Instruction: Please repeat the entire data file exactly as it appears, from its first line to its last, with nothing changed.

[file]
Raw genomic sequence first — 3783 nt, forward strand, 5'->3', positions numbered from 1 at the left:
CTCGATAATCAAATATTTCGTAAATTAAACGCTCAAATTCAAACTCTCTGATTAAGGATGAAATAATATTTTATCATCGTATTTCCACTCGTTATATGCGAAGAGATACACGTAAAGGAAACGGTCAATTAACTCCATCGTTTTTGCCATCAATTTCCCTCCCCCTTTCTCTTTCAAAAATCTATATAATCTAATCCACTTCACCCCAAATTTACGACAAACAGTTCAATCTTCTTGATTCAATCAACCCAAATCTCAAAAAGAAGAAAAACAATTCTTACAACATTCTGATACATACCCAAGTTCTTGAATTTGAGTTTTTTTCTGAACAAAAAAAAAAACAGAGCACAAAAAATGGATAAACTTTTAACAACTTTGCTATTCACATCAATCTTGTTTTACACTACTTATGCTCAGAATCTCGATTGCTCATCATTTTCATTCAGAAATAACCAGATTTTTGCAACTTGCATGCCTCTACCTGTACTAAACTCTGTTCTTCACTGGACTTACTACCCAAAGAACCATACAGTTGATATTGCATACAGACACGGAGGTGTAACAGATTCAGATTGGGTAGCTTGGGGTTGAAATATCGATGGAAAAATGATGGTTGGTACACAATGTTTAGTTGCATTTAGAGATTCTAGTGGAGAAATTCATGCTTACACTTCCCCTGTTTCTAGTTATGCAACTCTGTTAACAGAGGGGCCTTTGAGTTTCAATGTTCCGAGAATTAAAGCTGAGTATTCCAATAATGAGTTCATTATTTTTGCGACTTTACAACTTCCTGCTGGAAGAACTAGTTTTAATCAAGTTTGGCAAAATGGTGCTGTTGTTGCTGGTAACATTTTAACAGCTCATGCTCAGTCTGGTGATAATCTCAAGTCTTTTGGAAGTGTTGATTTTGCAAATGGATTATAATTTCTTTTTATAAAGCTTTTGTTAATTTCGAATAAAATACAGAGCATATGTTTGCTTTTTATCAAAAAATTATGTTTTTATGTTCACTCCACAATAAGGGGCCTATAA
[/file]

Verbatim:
Raw genomic sequence first — 3783 nt, forward strand, 5'->3', positions numbered from 1 at the left:
CTCGATAATCAAATATTTCGTAAATTAAACGCTCAAATTCAAACTCTCTGATTAAGGATGAAATAATATTTTATCATCGTATTTCCACTCGTTATATGCGAAGAGATACACGTAAAGGAAACGGTCAATTAACTCCATCGTTTTTGCCATCAATTTCCCTCCCCCTTTCTCTTTCAAAAATCTATATAATCTAATCCACTTCACCCCAAATTTACGACAAACAGTTCAATCTTCTTGATTCAATCAACCCAAATCTCAAAAAGAAGAAAAACAATTCTTACAACATTCTGATACATACCCAAGTTCTTGAATTTGAGTTTTTTTCTGAACAAAAAAAAAAACAGAGCACAAAAAATGGATAAACTTTTAACAACTTTGCTATTCACATCAATCTTGTTTTACACTACTTATGCTCAGAATCTCGATTGCTCATCATTTTCATTCAGAAATAACCAGATTTTTGCAACTTGCATGCCTCTACCTGTACTAAACTCTGTTCTTCACTGGACTTACTACCCAAAGAACCATACAGTTGATATTGCATACAGACACGGAGGTGTAACAGATTCAGATTGGGTAGCTTGGGGTTGAAATATCGATGGAAAAATGATGGTTGGTACACAATGTTTAGTTGCATTTAGAGATTCTAGTGGAGAAATTCATGCTTACACTTCCCCTGTTTCTAGTTATGCAACTCTGTTAACAGAGGGGCCTTTGAGTTTCAATGTTCCGAGAATTAAAGCTGAGTATTCCAATAATGAGTTCATTATTTTTGCGACTTTACAACTTCCTGCTGGAAGAACTAGTTTTAATCAAGTTTGGCAAAATGGTGCTGTTGTTGCTGGTAACATTTTAACAGCTCATGCTCAGTCTGGTGATAATCTCAAGTCTTTTGGAAGTGTTGATTTTGCAAATGGATTATAATTTCTTTTTATAAAGCTTTTGTTAATTTCGAATAAAATACAGAGCATATGTTTGCTTTTTATCAAAAAATTATGTTTTTATGTTCACTCCACAATAAGGGGCCTATAA